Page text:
), and therefore, they may be more willing to engage in behaviors that offer protection to their daughters. Smoking is also more prevalent in subgroups with lower educational attainment (39
), and some prior studies have reported lower education to be associated with greater HPV vaccine acceptability (13
). However, it should be noted that the association between smoking and vaccine acceptability remained significant even after education level was included in the model.
In addition to behavioral factors, the current analysis also included demographic, medical history, and attitudinal variables that have previously been reported to be associated with HPV vaccine acceptability. Surprisingly, although three behavioral factors were associated with HPV vaccine acceptability in the present study, not one of the demographic variables or medical history variables was associated with vaccine acceptability. Prior studies have also reported inconsistent findings with respect to demographic background and prior medical history (9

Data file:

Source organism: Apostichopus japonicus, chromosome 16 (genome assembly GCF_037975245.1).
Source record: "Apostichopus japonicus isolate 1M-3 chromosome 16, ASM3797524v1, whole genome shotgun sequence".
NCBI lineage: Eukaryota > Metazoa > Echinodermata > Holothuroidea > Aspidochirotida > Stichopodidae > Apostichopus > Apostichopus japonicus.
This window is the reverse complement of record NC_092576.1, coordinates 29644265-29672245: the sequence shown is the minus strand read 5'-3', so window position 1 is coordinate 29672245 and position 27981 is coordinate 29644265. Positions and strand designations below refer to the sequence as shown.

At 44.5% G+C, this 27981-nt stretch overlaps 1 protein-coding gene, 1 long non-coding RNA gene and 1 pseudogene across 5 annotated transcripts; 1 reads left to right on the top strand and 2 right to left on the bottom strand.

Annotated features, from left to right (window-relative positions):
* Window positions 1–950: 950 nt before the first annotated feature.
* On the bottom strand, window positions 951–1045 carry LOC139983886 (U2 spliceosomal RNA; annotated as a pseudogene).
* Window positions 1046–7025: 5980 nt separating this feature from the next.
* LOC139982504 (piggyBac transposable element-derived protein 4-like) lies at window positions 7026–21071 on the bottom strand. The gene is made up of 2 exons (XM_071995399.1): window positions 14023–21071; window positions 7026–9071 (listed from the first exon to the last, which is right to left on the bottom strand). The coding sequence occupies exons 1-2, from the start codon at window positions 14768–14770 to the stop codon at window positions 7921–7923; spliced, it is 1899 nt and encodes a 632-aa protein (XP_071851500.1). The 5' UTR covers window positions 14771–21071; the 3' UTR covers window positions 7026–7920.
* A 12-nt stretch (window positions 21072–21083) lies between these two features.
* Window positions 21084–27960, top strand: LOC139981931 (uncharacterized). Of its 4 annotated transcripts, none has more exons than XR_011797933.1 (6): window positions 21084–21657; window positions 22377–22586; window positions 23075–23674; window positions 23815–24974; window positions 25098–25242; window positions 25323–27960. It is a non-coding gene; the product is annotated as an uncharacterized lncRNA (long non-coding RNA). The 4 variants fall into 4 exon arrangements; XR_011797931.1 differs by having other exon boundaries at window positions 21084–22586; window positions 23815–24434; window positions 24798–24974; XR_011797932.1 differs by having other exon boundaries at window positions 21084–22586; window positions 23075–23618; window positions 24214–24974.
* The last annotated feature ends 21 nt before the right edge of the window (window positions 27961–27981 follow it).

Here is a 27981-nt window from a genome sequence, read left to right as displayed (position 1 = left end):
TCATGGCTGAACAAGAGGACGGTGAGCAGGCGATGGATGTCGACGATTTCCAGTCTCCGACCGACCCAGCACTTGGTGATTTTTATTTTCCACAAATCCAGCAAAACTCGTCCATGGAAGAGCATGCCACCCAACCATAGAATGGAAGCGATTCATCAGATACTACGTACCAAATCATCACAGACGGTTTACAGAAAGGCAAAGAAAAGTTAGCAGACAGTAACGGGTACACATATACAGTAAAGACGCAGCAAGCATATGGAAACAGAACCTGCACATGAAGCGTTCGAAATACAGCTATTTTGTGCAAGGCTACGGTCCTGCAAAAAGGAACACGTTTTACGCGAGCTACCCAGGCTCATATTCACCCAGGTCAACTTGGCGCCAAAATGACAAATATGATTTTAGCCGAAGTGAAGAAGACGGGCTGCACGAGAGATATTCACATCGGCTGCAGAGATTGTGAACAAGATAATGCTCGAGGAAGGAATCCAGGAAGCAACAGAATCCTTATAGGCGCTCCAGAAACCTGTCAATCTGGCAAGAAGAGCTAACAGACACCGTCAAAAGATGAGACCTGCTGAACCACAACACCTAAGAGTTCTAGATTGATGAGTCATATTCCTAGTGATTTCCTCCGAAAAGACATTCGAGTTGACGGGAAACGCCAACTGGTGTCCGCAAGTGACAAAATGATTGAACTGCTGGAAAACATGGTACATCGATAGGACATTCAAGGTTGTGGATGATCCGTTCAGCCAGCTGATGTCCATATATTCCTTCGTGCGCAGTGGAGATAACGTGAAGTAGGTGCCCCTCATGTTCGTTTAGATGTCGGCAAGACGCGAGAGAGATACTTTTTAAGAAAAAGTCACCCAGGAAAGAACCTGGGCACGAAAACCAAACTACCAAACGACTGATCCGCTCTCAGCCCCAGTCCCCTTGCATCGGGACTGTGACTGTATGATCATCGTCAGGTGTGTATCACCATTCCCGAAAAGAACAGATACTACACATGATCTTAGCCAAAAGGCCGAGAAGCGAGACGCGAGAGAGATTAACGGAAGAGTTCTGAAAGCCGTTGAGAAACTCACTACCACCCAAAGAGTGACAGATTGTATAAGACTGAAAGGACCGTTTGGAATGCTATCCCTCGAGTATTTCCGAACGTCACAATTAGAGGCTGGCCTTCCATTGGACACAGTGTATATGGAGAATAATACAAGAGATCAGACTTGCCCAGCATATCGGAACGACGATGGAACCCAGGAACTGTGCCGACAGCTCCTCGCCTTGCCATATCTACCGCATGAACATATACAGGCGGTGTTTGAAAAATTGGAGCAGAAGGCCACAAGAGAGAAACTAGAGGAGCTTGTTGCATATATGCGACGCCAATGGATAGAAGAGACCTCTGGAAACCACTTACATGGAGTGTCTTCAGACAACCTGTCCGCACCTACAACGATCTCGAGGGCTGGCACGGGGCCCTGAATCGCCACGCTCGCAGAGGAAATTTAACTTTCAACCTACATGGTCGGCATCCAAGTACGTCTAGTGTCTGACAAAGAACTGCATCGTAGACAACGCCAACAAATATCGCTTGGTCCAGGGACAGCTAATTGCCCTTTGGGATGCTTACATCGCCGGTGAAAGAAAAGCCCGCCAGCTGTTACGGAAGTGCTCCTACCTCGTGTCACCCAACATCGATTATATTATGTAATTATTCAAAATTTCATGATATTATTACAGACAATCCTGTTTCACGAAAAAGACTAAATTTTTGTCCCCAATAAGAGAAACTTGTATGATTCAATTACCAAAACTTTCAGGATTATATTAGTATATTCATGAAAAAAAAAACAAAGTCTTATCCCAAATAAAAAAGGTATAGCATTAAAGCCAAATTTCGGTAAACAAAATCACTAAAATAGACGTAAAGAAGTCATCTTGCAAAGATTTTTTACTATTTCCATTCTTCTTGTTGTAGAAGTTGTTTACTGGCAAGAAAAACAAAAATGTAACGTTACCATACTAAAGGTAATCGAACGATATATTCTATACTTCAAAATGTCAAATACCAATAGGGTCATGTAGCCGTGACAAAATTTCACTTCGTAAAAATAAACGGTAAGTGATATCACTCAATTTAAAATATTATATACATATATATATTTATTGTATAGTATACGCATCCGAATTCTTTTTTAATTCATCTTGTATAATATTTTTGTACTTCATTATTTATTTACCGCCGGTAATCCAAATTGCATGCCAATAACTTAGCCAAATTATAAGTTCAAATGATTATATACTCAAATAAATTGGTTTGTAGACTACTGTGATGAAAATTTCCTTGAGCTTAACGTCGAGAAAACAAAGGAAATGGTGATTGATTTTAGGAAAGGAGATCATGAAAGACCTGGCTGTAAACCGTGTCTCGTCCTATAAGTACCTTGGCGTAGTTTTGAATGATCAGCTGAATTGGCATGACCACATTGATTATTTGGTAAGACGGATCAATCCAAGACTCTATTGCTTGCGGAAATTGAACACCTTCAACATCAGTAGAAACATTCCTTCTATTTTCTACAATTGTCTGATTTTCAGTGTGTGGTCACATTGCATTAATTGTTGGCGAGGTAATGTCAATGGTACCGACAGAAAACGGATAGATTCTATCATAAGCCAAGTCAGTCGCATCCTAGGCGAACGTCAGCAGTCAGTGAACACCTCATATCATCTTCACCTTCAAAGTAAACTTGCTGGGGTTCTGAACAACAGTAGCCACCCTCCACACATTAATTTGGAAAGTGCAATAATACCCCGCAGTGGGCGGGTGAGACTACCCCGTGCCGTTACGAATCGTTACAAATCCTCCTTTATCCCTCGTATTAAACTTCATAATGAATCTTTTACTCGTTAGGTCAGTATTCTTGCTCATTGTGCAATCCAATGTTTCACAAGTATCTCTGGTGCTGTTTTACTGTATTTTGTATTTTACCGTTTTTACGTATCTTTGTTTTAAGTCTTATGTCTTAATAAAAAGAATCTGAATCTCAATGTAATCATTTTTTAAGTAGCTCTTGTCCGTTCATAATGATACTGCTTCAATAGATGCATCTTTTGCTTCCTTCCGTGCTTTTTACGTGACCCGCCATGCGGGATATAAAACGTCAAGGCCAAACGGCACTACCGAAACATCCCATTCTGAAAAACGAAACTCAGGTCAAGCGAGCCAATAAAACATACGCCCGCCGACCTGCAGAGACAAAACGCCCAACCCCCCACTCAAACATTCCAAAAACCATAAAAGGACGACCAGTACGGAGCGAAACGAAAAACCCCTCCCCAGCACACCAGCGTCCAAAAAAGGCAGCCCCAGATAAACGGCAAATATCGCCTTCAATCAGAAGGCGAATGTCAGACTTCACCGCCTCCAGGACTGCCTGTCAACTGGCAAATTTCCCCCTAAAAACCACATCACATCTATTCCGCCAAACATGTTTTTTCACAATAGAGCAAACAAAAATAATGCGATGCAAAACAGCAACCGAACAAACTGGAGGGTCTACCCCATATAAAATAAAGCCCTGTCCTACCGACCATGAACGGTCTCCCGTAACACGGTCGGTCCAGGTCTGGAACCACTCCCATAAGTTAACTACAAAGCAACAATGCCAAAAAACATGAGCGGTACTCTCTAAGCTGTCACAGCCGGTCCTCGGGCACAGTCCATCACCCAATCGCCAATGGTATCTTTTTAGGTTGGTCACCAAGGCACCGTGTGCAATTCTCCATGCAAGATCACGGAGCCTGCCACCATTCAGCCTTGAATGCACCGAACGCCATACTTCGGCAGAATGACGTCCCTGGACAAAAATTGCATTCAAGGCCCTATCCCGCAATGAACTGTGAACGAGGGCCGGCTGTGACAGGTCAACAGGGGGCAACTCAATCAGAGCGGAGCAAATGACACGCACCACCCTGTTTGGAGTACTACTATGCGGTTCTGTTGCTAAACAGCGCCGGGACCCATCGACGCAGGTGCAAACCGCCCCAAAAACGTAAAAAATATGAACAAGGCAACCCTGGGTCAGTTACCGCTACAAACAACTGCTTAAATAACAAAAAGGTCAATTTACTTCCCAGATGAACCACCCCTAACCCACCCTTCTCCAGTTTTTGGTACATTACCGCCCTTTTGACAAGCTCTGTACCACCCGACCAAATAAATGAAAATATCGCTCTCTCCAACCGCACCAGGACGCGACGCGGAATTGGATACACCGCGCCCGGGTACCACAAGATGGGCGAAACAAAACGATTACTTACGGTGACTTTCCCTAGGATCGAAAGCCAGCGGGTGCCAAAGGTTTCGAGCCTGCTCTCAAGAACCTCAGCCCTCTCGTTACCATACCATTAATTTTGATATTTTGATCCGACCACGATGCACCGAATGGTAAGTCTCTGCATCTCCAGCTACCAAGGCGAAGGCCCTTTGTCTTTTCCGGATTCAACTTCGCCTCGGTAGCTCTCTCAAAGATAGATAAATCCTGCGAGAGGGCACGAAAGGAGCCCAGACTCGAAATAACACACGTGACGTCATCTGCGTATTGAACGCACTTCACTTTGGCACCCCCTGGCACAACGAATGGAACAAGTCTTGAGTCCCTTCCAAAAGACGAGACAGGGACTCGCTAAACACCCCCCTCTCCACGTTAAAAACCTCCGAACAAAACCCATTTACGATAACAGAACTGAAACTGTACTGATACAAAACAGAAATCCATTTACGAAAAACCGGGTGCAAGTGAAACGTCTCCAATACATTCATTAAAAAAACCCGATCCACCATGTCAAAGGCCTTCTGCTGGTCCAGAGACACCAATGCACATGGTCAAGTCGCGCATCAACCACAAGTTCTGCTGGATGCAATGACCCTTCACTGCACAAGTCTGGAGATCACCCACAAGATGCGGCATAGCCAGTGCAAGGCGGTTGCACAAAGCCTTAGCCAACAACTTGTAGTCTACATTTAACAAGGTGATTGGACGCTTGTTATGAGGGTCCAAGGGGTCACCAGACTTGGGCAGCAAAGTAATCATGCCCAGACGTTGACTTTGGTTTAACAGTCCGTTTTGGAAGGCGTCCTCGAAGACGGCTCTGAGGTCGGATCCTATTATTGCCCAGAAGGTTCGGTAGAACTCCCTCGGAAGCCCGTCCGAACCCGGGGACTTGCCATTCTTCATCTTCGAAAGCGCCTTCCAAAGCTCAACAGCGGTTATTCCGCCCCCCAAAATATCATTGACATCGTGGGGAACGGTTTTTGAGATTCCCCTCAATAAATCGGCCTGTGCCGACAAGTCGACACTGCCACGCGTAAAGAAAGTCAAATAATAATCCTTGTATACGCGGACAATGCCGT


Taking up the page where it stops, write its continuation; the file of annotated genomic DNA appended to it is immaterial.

), perhaps suggesting that personal health beliefs and behaviors may be more closely related to vaccine acceptability than one’s background or prior experiences. For example, with respect to health beliefs, participants who strongly agreed that cancer can be cured if it is caught early reported greater acceptability of the HPV vaccine. These findings suggest that the assessment of health behaviors and personal beliefs about cancer can help inform our understanding of individuals’ decisions regarding the uptake of cancer prevention strategies for their children.